Moderator’s Note: We here at FAR have been so fortunate to work along side Carol Christ for many years. She died from cancer in July, 2021. To honor her legacy, as well as allow as many people as possible to read her thought-provoking and important blogs, we are pleased to offer this new column to highlight her work. We will be picking out special blogs for reposting. This blog was originally posted March 26, 2012. You can read it long with its original comments here. Carol mentions a book she was writing with Judith Plaskow at the time with the working title: God After Feminism. The book was published in 2016 under the title of Goddess and God in the World: Conversations in Embedded Theology. You can find it here.

Many women’s dreams have not been realized. How do we come to terms with this thealogically?

Although I am as neurotic as the next person, I am also really wonderful—intelligent, emotionally available, beautiful (if I do say so myself), sweet, caring, and bold. I love to dance, swim, and think about the meaning of life. I passionately wanted to find someone with whom to share my life. I did everything I could to make that happen—including years of therapy and even giving up my job and moving half way around the world when I felt I had exhausted the possibilities at home.

For much of my adult life I have asked myself: What is wrong with me? Why can’t I find what everybody else has? Even though I knew that there were a lot of other really great women in my generation in my position and even though I knew that many of my friends were with men I wouldn’t chose to be with, I still asked: What is wrong with me?


Last Tuesday Night by Marcia Mount Shoop

It’s been just over a week. Last Tuesday night to be exact. That’s the night the four of us huddled around our beloved companion of sixteen and a half years and said goodbye. 

Buck became a part of our family when he was three months old. We were living in Oakland, California at the time. My son was five and my daughter had just turned one. My husband was coaching for the Raiders and he was gone all the time. It wasn’t a great time to get a puppy on paper—but our hearts said otherwise, so we did. 

Just a little over a year earlier I had said goodbye to Tino. He’s the Blue Heeler that found me in a dream when I was living in Santa Fe, New Mexico. That morning I woke up and just had to get a puppy. It was a visceral pull. And I went to the Santa Fe Human Society and there was the puppy from my dream. He didn’t look like any dog I had ever seen until my dream the night before.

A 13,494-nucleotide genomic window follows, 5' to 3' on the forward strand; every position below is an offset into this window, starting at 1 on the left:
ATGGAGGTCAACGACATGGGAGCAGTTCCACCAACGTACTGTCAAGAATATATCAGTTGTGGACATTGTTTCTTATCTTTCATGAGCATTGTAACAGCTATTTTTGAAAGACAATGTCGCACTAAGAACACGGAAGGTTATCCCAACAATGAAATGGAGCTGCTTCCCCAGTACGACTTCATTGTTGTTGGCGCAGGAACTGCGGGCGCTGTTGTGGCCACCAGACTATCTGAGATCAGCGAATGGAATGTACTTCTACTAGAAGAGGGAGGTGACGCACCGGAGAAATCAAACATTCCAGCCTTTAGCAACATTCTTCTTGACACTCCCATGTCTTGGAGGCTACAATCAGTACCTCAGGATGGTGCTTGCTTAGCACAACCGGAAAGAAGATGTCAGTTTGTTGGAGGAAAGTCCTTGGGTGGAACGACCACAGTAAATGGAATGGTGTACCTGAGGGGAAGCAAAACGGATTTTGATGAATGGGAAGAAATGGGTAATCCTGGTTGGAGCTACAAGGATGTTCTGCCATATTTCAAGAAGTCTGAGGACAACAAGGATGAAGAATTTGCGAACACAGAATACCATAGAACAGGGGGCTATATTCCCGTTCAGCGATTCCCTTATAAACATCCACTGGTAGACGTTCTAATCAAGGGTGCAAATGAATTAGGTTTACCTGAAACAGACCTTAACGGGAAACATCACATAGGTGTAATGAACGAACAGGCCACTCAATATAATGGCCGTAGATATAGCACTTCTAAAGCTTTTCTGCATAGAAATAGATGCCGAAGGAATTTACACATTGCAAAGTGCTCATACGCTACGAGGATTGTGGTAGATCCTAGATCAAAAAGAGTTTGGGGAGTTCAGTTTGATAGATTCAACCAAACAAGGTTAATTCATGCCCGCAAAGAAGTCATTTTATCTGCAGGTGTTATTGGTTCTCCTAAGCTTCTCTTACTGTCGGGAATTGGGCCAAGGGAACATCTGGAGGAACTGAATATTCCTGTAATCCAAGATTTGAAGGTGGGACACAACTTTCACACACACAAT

Continue reading “Last Tuesday Night by Marcia Mount Shoop”

Moving towards the Dark… “Elder”berry Musings…by Sara Wright

“I wake up under a tropical dome that has been with us most of August. The thick air feels like it is smothering me, and with emphysema that may not be my imagination. I can no longer walk or hike in this weather. Migraines and other peculiar headaches come and go – dizziness too – the former probably due to changes in pressure; As yet I have no diagnosis for the latter. I am feeling old because I am getting old. I move into my 77th year trying to adjust to increasing physical limitations.”

On the first harvest moon that occurs in August, (according to ancient teaching by Northern Indigenous peoples) I harvested elderberries under a burning sun, sloshing through mud, thorny bushes and cattails to reach the clusters of ruby beads that would soon become a tincture that I knew would help me resist colds flu and perhaps also the Covid variants. The world health organization in Europe is presently researching elderberry because studies have indicated that it apparently block viruses from entering cells (it does with H1N1 virus), but I have been using this remedy for years and know that it mitigates the effects of colds and prevents flu, at least for me. While removing the berries from their tree – like stems my fingers were stained the most beautiful purple, reminding me of a story I had written when I turned 70 about becoming an old woman… In this tale, I imagined that an Elderberry woman came to guide me into the future.

Continue reading “Moving towards the Dark… “Elder”berry Musings…by Sara Wright”

On Duty and Compassion Towards the Elderly by Vibha Shetiya

At the outset let me state that this post is mostly a collection of musings, rather than having a definite thesis statement.

I’m currently in India. I had to think hard before coming here for many reasons as you can guess. I finally decided to take the risk especially since there’s no telling how long this situation is going to last. After all, I’ve canceled twice and my parents aren’t getting any younger.

My father is 89, mum 79. When you visit on a yearly basis, that which eludes the daily eye becomes quite obvious in terms of reminding one of parents’ mortality. Wrinkles, aches, pains that develop over months and years seem shocking to the interim visitor, and in recent years, I’ve always left with the hope that I get to see them again.